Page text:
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2022 DEAF CENSUS REPORT

Understanding Auslan signers through the 2022 Deaf Census

Authored by: Gabrielle Hodge, Lee Murray, Darlene Thornton & Jen Blyth
Published: May 2024

Statistics about signing Deaf people and Deaf communities are extremely limited (Christian Blind Mission Australia, 2021; European Union of the Deaf, 2022). The efficient and thorough collection of quantitative data is an urgent priority for Deaf, Deafblind and hard of hearing communities worldwide. Such data is essential for advocacy planning and effective service provision. In Australia, after a decades-long grassroots campaign led by Deaf Australia, the national peak advocacy organisation for Deaf, Deafblind, and hard of hearing Auslan signers, the Australian Bureau of Statistics finally included Auslan as a LOTE (Languages Other Than English) option on the National 2021 Census (Deaf Australia, 2020). This was a major win for the recognition of Auslan on a national level, with an estimated 16,245 people responding they use Auslan at home (ABS, 2021a; Deaf Connect, 2021).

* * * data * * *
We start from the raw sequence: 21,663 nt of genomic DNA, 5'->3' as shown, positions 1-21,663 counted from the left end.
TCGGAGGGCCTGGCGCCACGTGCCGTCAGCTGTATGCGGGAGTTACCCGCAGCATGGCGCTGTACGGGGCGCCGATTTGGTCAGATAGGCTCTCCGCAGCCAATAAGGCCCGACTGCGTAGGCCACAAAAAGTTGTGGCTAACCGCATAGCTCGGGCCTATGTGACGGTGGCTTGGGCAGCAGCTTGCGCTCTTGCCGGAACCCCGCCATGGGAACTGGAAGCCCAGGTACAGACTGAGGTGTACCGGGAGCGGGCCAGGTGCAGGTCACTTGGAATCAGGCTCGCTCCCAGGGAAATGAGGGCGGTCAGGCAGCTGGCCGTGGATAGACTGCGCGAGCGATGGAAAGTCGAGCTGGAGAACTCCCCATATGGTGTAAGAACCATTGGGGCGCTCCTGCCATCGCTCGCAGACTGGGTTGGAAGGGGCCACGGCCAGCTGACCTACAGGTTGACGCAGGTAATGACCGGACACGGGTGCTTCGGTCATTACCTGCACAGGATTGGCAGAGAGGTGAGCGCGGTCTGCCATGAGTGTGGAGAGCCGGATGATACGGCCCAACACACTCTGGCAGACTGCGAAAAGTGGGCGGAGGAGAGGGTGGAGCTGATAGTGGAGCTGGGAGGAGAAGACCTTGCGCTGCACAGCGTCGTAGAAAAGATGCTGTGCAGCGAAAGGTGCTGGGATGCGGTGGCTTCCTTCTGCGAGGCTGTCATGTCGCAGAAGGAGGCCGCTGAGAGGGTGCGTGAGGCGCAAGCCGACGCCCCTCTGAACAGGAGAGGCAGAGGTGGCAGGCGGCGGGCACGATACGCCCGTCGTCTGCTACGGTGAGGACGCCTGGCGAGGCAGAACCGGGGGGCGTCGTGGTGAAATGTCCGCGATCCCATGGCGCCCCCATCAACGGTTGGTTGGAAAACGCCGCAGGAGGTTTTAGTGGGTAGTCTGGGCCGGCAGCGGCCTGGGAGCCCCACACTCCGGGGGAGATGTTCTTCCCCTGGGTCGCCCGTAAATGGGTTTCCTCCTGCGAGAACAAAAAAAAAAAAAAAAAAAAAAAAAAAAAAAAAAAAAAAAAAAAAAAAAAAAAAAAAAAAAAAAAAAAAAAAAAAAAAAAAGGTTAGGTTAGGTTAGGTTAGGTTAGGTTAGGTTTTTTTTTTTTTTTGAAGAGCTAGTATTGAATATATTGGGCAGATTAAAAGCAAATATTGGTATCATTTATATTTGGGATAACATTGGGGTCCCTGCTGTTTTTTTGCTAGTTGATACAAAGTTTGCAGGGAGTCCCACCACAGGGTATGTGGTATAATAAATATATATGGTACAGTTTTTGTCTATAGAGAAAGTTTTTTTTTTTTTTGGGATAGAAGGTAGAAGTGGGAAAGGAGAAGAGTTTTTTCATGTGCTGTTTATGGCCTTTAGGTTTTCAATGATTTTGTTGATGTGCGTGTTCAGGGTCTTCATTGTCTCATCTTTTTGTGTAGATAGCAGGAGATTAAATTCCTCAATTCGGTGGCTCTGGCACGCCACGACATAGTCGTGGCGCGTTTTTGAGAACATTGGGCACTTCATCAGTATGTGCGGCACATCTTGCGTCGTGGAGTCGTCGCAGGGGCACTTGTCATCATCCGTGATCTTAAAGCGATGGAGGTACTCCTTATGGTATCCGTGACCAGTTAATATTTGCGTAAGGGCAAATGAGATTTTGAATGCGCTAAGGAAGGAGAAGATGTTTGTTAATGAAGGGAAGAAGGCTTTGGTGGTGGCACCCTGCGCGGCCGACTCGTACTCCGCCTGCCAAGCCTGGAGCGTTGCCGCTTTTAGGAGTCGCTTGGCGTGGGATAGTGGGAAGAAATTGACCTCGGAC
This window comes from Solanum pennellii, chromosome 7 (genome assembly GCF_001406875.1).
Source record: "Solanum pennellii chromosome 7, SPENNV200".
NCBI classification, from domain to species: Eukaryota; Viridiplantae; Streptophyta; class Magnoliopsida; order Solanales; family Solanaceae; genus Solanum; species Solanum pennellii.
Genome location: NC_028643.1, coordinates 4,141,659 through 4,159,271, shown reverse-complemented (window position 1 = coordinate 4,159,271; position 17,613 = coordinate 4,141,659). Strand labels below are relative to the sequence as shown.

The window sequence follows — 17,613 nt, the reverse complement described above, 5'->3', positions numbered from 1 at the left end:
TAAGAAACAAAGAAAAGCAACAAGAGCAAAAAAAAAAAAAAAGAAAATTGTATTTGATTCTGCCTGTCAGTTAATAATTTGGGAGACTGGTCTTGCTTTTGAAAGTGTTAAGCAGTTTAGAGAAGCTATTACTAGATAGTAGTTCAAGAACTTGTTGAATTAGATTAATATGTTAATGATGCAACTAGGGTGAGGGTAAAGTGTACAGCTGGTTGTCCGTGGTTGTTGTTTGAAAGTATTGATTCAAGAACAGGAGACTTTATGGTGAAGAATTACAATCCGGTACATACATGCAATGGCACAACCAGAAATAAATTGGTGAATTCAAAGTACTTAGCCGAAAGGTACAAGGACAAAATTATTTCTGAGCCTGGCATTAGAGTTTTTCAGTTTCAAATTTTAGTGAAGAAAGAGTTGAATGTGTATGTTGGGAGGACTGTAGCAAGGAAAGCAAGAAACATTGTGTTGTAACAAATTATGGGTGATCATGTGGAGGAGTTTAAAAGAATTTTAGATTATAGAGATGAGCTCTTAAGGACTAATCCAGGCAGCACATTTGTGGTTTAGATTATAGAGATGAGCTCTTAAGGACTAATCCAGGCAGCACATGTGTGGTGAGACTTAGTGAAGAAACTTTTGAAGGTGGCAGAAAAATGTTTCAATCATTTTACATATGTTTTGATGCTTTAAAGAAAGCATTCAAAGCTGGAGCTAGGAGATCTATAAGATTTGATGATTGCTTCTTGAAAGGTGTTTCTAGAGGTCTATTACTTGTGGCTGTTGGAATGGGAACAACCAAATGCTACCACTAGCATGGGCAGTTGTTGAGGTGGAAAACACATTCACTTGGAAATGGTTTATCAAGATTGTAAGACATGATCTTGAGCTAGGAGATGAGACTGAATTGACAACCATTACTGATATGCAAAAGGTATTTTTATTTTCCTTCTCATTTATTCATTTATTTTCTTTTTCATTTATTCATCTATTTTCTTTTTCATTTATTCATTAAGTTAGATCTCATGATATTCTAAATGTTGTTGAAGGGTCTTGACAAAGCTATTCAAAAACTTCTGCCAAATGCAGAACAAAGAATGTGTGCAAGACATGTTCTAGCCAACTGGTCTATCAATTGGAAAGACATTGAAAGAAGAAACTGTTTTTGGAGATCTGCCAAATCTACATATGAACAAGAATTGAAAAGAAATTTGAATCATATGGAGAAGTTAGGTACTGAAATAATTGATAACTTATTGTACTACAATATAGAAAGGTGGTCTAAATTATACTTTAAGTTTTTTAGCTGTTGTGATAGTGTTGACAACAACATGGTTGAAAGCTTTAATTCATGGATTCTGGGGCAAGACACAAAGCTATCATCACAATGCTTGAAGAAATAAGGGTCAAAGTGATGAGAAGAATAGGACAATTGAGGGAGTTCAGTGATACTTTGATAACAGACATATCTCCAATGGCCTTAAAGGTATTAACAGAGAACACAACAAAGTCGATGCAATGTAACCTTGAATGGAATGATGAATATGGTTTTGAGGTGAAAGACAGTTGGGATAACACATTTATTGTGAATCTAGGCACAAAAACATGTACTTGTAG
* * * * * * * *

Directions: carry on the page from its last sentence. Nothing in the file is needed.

Yet much more detailed information is still required. In 2022, Deaf Australia developed and analysed the first national Deaf Census (Deaf Australia, 2022). The aim was to better understand the access and inclusion experiences of diverse Deaf, Deafblind, Deaf disabled, and hard of hearing people who use Auslan and other signed languages in Australia, as well as any other people who sign. The 2022 Deaf Census was a 30-minute online survey with 85 questions in Auslan and English open to anyone aged 13 years or older. It included basic demographic questions about culture, disability, sexuality, and ethnicity. It also included more complex questions about people’s educational, employment, medical and social experiences, and their language use. The 2022 Deaf Census generated 1,215 responses from across the country, including 846 responses from d/Deaf, d/Deafblind, d/Deaf disabled, and hard of hearing people who use Auslan. Here we summarise these responses and outline how this data can strengthen advocacy and self-determination efforts going forward.

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